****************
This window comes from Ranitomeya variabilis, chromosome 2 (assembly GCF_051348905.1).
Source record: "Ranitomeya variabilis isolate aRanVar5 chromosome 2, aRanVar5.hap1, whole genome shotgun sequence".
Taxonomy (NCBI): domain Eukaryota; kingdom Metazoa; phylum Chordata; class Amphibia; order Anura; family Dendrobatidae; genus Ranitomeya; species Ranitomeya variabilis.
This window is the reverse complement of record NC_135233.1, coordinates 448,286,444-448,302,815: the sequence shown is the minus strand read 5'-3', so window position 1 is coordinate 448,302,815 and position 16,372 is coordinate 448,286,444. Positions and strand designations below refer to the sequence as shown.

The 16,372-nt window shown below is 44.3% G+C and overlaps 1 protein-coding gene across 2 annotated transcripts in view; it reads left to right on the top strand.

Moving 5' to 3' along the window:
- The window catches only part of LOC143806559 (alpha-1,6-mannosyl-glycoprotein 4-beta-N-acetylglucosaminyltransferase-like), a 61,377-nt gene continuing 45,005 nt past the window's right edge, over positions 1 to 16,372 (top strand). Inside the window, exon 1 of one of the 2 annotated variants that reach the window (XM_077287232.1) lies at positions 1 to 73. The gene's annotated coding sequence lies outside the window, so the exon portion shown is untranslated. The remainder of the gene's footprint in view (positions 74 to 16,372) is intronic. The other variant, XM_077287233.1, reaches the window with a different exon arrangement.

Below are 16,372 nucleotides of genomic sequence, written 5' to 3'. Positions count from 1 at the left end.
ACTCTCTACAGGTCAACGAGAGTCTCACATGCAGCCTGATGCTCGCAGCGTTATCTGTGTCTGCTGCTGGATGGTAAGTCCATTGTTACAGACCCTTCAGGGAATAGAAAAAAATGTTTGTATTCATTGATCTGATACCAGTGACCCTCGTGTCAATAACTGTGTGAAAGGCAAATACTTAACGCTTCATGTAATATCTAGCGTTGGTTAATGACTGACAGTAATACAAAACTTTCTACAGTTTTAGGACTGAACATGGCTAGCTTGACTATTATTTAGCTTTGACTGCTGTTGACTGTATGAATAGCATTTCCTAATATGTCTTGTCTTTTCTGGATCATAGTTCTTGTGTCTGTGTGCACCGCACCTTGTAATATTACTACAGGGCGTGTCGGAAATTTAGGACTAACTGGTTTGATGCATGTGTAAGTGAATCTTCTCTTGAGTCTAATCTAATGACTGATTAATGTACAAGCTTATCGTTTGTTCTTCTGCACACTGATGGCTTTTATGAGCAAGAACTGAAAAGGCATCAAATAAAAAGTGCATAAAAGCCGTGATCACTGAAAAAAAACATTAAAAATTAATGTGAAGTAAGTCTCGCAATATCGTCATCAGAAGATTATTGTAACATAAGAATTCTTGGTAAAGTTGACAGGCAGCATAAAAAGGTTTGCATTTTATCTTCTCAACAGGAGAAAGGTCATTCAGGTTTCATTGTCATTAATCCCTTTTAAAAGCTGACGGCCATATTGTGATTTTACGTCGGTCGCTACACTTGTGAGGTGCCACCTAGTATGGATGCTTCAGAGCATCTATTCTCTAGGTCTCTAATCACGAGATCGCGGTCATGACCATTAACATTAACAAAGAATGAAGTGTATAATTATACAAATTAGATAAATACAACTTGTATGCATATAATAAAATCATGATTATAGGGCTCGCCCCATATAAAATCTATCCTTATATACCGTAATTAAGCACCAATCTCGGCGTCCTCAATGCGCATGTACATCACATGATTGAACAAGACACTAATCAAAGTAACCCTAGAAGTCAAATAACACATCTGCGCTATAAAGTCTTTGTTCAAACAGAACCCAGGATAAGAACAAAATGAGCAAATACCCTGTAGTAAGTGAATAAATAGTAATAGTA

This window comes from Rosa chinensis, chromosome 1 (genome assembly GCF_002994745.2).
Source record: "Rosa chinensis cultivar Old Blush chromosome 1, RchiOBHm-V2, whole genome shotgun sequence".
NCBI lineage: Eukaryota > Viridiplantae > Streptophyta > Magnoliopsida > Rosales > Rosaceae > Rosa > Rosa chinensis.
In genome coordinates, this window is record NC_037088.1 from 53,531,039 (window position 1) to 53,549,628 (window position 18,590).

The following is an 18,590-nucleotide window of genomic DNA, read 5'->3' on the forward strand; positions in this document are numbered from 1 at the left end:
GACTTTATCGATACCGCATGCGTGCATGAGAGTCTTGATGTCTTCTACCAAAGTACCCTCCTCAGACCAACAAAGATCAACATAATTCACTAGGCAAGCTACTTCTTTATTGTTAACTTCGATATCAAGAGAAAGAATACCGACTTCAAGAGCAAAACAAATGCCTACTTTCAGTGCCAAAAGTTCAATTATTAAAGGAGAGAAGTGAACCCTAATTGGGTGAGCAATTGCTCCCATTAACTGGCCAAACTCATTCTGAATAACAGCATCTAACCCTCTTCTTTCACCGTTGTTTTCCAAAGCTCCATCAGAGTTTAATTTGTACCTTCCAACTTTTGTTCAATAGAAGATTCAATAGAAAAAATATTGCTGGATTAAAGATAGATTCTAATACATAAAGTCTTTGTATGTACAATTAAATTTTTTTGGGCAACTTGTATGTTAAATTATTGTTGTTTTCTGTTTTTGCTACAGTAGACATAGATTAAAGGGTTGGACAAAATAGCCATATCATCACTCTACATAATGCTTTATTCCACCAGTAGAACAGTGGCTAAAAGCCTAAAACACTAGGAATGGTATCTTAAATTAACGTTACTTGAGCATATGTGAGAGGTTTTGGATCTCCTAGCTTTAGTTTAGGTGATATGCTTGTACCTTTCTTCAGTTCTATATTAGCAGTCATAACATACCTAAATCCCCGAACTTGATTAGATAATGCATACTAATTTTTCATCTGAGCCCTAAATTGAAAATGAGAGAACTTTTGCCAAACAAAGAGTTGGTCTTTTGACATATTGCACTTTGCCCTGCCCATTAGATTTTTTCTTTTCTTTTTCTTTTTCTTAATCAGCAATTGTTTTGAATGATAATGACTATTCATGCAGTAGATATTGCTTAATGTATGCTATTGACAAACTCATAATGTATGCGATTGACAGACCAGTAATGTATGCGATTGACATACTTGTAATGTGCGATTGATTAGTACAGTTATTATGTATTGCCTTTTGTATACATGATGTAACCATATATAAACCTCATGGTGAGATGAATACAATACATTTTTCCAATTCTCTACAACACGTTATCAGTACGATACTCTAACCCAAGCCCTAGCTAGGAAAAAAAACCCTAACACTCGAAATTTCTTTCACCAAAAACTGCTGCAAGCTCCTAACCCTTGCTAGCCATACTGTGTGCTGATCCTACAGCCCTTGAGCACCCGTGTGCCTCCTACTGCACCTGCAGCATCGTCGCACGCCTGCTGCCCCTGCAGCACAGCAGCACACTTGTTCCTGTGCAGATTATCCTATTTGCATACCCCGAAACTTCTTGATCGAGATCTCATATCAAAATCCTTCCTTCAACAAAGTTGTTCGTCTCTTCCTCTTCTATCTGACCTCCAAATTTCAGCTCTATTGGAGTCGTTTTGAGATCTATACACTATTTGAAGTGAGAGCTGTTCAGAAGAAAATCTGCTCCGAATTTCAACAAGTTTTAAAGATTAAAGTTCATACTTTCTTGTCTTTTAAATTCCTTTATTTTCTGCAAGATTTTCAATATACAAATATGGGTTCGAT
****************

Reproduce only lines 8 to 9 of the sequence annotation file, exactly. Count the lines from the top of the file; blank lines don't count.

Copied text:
Below are 16,372 nucleotides of genomic sequence, written 5' to 3'. Positions count from 1 at the left end.
ACTCTCTACAGGTCAACGAGAGTCTCACATGCAGCCTGATGCTCGCAGCGTTATCTGTGTCTGCTGCTGGATGGTAAGTCCATTGTTACAGACCCTTCAGGGAATAGAAAAAAATGTTTGTATTCATTGATCTGATACCAGTGACCCTCGTGTCAATAACTGTGTGAAAGGCAAATACTTAACGCTTCATGTAATATCTAGCGTTGGTTAATGACTGACAGTAATACAAAACTTTCTACAGTTTTAGGACTGAACATGGCTAGCTTGACTATTATTTAGCTTTGACTGCTGTTGACTGTATGAATAGCATTTCCTAATATGTCTTGTCTTTTCTGGATCATAGTTCTTGTGTCTGTGTGCACCGCACCTTGTAATATTACTACAGGGCGTGTCGGAAATTTAGGACTAACTGGTTTGATGCATGTGTAAGTGAATCTTCTCTTGAGTCTAATCTAATGACTGATTAATGTACAAGCTTATCGTTTGTTCTTCTGCACACTGATGGCTTTTATGAGCAAGAACTGAAAAGGCATCAAATAAAAAGTGCATAAAAGCCGTGATCACTGAAAAAAAACATTAAAAATTAATGTGAAGTAAGTCTCGCAATATCGTCATCAGAAGATTATTGTAACATAAGAATTCTTGGTAAAGTTGACAGGCAGCATAAAAAGGTTTGCATTTTATCTTCTCAACAGGAGAAAGGTCATTCAGGTTTCATTGTCATTAATCCCTTTTAAAAGCTGACGGCCATATTGTGATTTTACGTCGGTCGCTACACTTGTGAGGTGCCACCTAGTATGGATGCTTCAGAGCATCTATTCTCTAGGTCTCTAATCACGAGATCGCGGTCATGACCATTAACATTAACAAAGAATGAAGTGTATAATTATACAAATTAGATAAATACAACTTGTATGCATATAATAAAATCATGATTATAGGGCTCGCCCCATATAAAATCTATCCTTATATACCGTAATTAAGCACCAATCTCGGCGTCCTCAATGCGCATGTACATCACATGATTGAACAAGACACTAATCAAAGTAACCCTAGAAGTCAAATAACACATCTGCGCTATAAAGTCTTTGTTCAAACAGAACCCAGGATAAGAACAAAATGAGCAAATACCCTGTAGTAAGTGAATAAATAGTAATAGTA